Industry partnerships with a range of leading global researchers are breathing life back into land disturbed by development, a leader in Canada’s oil sands industry told delegates to the RE3 biodiversity conference in Quebec City.
From new techniques to regrow native vegetation to advanced tracking of how wildlife is responding to newly reclaimed lands, Jack O’Neill, director of the land environmental priority area at Pathways Alliance shared how scientists within industry, governments and academic institutions are working together to “reclaim, restore and rewild” the boreal forest.
“The partnerships created through COSIA and Pathways Alliance are unprecedented among competitors and demonstrate our industry’s commitment to reduce the environmental footprint of oil sands operations,” said O’Neill. “By leveraging partnerships and fostering cooperation, we’ve created an environment where knowledge, expertise, and resources are shared seamlessly. These collaborations have resulted in globally significant reclamation and restoration work in Alberta’s boreal forest.”
Within the Land Environmental Priority Area, three notable programs stand out for their significant contributions to the reclamation and restoration efforts in Canada’s oil sands industry. The first is the Oil Sands Vegetation Cooperative, a collaborative initiative that brings together experts in botany, ecology, and reclamation to coordinate research and harvest the seeds required to reclaim the land. This program focuses on understanding the unique challenges faced in regenerating diverse plant communities for creating sustainable ecosystems.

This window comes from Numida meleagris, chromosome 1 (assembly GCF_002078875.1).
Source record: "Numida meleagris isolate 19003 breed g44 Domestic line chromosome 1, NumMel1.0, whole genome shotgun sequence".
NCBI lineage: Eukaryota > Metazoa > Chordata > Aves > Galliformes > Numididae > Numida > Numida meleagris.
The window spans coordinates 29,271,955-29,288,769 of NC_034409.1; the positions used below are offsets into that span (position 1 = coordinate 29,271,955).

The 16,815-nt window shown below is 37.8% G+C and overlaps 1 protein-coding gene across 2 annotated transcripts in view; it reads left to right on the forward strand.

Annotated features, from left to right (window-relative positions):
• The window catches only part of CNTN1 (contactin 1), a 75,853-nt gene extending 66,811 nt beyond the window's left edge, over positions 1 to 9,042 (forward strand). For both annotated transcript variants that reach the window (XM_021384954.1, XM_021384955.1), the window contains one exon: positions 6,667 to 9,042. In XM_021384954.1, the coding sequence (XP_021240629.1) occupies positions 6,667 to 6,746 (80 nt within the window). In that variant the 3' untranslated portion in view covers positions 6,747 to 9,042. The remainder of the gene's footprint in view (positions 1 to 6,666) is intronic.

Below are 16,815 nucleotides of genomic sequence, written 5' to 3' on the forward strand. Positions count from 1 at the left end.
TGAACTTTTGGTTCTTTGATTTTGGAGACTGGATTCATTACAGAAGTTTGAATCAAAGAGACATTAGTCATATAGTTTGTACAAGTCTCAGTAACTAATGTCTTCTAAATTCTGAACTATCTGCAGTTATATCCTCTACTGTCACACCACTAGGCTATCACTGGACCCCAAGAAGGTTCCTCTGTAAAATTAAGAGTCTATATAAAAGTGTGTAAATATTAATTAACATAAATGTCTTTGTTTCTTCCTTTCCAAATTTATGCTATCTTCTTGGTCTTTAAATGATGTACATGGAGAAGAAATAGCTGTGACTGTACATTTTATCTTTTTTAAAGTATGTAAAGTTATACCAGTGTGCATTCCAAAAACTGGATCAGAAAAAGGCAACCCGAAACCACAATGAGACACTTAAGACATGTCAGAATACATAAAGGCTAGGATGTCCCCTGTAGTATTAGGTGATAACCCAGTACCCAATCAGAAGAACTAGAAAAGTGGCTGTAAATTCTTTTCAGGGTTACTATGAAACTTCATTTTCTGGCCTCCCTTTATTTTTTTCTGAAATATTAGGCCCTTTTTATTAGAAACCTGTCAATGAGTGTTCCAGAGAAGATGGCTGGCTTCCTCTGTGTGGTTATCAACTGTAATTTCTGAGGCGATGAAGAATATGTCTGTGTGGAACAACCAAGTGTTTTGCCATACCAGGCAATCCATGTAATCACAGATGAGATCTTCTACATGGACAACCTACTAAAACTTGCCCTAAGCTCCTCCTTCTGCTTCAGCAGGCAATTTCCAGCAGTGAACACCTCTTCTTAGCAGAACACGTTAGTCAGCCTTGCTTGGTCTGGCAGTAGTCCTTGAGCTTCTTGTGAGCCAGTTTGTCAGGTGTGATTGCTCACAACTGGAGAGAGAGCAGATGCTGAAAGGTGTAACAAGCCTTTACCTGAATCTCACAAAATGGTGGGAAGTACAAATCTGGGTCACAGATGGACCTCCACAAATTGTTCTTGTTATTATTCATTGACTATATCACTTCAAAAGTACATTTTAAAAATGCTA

The second program, the Early Successional Wildlife Dynamics Program is tracking the return of wildlife to areas that have been reclaimed. Evidence is demonstrating that the reclaimed upland landscapes are providing the ecosystem services required to support the same diversity of wildlife that are present in areas adjacent to oil sands mines.
The third program highlighted included Boreal Ecosystem Recovery and Assessment (BERA), a multi-sectoral research partnership now in its second phase of a 10-year program. BERA is conducting research to create a greater understanding of the dynamics of disturbed land in the boreal forest. A greater understanding of the disturbed land will lead to improved and successful restoration practices.
O’Neill also took the opportunity to speak about the efforts of the Pathways Alliance; the group of Canada’s largest oil sands producers working to achieve net zero from operations by 2050.
“Oil sands producers are working together with governments on an ambitious and actionable plan to help Canada meet both its 2030 Paris commitments and our collective 2050 net zero goal,” said O’Neill. “It’s a three-phase plan that includes a foundational carbon capture and storage project and more than 70 technology development projects that working groups are studying and advancing.”
The Pathways Alliance plan illustrates how industry and government can work together to reduce emissions from oil sands operations by 22 million tonnes per year by 2030 and reach net zero emissions from operations by 2050.
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